Someone with anosognosia is not denying the diagnosis, although it may seem that way. The brain damage caused by anosognosia impedes their ability to comprehend their diagnosis.

Do You Tell A Person With Dementia That They Have Dementia?

It’s a difficult question to answer, because there is no one “right” way to handle this situation.

It depends on many factors, such as the severity of the dementia, how well the person is coping, and whether they have been diagnosed by a doctor.

If the person has been diagnosed with dementia, it is important to remember that they are still the same person, despite the changes in their memory and thinking.

It is very helpful, especially at the beginning stages to treat them with respect and patience, and to try to keep things as normal as possible.

It can be difficult to know how to broach the subject of dementia with a parent. After all, no one wants to think that their mom or dad is losing their mental faculties.

However, it’s important to have the conversation sooner rather than later, if possible.

There are a few things to keep in mind when approaching this sensitive topic:

  • Be respectful and considerate of your parent’s feelings. It’s natural for them to be defensive and unwilling to face the reality of their diagnosis.
  • Choose a good time to talk. Avoid bringing it up during a hectic day or when your parent is already feeling overwhelmed.
  • Be prepared for their reaction. Your parent may become upset, angry, or even denial about their diagnosis. It’s important to be understanding and patient.
  • Offer support and resources. Let your parent know that you’re there for them and that there are resources available to help them cope with their diagnosis.
  • Don’t feel like you have to do it alone. Talk to other family members or friends about how they would approach the conversation. It can be helpful to have a unified front when discussing such a sensitive topic.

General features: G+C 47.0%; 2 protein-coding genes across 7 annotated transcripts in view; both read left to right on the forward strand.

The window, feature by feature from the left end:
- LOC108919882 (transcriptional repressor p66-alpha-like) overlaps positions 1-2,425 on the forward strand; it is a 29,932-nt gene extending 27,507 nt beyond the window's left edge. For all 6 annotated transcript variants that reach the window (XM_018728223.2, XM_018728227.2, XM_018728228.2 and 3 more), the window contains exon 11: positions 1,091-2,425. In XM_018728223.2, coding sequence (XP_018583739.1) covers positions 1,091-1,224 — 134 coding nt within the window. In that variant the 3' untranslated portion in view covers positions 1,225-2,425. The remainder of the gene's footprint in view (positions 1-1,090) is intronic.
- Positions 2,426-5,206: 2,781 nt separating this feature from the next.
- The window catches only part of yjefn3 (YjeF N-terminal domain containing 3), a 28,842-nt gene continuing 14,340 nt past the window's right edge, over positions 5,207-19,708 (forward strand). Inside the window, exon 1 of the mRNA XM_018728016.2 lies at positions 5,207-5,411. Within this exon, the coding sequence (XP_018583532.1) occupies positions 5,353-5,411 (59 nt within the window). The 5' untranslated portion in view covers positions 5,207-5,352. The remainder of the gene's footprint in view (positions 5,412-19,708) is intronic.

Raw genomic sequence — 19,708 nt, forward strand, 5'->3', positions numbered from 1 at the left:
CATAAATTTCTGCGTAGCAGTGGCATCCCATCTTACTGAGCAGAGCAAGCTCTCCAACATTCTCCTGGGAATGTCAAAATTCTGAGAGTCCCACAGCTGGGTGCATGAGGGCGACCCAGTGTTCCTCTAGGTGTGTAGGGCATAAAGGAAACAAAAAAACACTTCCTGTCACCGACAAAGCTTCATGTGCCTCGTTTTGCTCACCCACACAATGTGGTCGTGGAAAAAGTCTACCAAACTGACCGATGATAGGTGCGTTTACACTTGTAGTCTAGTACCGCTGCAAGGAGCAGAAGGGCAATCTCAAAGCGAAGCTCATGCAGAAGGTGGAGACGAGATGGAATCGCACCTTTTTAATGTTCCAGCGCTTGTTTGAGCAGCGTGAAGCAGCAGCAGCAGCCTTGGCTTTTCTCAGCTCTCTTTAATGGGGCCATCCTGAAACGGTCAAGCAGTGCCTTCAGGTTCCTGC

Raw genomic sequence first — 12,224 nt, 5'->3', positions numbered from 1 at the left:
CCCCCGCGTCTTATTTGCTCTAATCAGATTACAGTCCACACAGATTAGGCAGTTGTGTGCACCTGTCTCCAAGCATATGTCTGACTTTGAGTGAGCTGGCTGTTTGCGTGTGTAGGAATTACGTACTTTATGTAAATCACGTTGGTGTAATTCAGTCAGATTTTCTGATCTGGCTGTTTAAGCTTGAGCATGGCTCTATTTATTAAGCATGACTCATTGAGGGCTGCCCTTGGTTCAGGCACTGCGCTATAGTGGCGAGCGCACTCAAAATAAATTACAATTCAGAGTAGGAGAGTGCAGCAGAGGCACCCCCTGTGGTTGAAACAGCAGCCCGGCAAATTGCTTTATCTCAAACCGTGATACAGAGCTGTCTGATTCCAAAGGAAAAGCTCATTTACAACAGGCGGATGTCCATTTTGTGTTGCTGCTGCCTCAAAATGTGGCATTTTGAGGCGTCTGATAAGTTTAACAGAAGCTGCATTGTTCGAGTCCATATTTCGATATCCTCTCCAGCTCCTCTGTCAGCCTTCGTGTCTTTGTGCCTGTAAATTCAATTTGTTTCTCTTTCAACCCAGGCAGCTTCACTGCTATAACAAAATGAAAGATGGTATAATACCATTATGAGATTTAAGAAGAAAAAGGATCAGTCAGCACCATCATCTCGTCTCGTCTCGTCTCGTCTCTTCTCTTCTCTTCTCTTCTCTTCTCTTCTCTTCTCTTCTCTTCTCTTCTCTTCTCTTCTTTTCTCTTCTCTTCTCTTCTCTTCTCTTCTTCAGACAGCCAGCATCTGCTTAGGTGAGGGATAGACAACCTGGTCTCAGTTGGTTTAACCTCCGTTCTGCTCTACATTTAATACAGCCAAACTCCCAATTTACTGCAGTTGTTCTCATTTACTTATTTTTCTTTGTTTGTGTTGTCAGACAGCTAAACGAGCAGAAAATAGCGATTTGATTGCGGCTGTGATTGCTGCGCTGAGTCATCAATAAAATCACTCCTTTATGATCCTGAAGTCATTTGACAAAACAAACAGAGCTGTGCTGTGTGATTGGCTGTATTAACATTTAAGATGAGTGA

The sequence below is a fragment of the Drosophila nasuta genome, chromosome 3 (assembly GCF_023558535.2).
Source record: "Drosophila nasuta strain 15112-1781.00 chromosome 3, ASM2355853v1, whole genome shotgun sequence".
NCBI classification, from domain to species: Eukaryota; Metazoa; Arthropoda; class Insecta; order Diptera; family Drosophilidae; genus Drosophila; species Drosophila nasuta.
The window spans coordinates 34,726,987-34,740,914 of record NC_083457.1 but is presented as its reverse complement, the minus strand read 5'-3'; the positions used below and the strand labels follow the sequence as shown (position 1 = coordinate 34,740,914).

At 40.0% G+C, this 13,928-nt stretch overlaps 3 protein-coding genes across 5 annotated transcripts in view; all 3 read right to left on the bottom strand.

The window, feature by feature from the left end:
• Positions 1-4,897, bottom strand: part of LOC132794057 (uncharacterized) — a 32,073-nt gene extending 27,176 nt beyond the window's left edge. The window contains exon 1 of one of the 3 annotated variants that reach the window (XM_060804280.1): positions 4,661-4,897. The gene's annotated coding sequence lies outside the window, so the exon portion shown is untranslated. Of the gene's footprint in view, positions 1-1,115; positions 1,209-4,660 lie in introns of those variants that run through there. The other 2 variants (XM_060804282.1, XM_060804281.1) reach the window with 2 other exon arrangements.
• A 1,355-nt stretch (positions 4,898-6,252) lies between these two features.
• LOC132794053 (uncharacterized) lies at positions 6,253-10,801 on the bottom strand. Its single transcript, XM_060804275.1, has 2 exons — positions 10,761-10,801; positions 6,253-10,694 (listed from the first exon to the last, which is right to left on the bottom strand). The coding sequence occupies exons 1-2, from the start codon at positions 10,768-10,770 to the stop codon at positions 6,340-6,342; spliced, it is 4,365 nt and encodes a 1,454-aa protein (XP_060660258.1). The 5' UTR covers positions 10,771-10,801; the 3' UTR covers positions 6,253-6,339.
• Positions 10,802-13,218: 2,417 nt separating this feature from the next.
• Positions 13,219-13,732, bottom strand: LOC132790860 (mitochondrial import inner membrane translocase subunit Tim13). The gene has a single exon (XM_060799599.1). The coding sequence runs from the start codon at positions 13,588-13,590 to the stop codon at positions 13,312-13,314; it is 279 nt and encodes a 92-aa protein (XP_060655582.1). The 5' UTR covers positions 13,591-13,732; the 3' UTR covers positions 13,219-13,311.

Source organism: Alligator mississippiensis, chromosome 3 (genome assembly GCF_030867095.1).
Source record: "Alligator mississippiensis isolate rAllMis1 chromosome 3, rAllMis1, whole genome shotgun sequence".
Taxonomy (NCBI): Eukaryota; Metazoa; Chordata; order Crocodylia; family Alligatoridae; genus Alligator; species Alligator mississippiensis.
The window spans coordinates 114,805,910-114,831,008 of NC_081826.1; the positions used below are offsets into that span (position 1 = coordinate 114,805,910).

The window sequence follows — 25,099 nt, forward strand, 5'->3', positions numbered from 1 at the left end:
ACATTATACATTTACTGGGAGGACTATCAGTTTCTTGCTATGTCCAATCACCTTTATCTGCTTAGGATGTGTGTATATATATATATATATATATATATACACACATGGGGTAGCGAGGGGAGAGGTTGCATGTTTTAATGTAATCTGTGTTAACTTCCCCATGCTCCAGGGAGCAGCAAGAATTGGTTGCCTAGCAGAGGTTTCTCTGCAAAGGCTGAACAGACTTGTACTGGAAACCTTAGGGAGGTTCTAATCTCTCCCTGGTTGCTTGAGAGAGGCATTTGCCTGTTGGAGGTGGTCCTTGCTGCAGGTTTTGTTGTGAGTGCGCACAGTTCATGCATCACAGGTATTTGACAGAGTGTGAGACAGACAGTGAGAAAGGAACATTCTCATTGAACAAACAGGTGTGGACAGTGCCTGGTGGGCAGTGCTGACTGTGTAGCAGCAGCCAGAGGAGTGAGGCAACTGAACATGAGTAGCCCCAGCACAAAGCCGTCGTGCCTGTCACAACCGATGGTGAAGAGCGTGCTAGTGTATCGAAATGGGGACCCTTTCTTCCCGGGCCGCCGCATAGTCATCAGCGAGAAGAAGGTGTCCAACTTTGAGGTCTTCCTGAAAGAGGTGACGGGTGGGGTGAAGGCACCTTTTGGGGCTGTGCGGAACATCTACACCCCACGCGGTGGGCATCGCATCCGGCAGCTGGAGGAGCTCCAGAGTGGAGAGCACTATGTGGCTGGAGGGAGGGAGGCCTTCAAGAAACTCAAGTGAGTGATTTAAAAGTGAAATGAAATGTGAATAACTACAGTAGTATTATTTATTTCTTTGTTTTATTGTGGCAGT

If you have any concerns about how to tell a person with dementia about their diagnosis, you should speak to their doctor or another healthcare professional.

A counselor may also be able to help you.

Know that dementia is not a part of normal aging.

A new analysis suggests that about 3.4 million Americans age 71 and older — one in seven people in that age group — have dementia, and 2.4 million of them have Alzheimer’s disease (AD).

National Institutes Of Health

The most important advice that I can give every caregiver of someone with dementia is to understand that this disease changes how your patient thinks and perceives things.

Some examples of how this may show up are…

  • You see the keys on the countertop, don’t expect them to recognize that the thing on the countertop are keys.
  • You know that there’s a rug on the floor, they may perceive that rug as a hole or an obstacle to avoid.
  • You are watching an action flick on television with a lot of shooting and yelling, they may perceive this as something that is happening near or in the house.

Knowing how the disease affects your loved one’s thinking and perception can help you to be more understanding and compassionate when they act in ways that may seem strange or irrational to you.

It can also help you to better communicate with them, as you will know how to phrase things in a way that they are likely to understand.

Books That May Help You

Final Thoughts

The bottom line is that if you believe your parent may have dementia, it’s important to get them properly tested.

If those tests do come back with a diagnosis of some type of dementia, then the next step is to begin preparing your loved one and yourself for what will come.

There is no cure for this disease and it is progress so it will continue to keep getting worse. It may even get to the point where you or anyone else in the family will simply be unable to care for your parent.

Speak with an elder law attorney about getting legal matters in order.

Speak with support groups of caregivers who are providing care for their loved ones with dementia and of course, read as much as you possibly can on this topic.

The more you know up front, the easier these next few years of your life (and your parent) will be.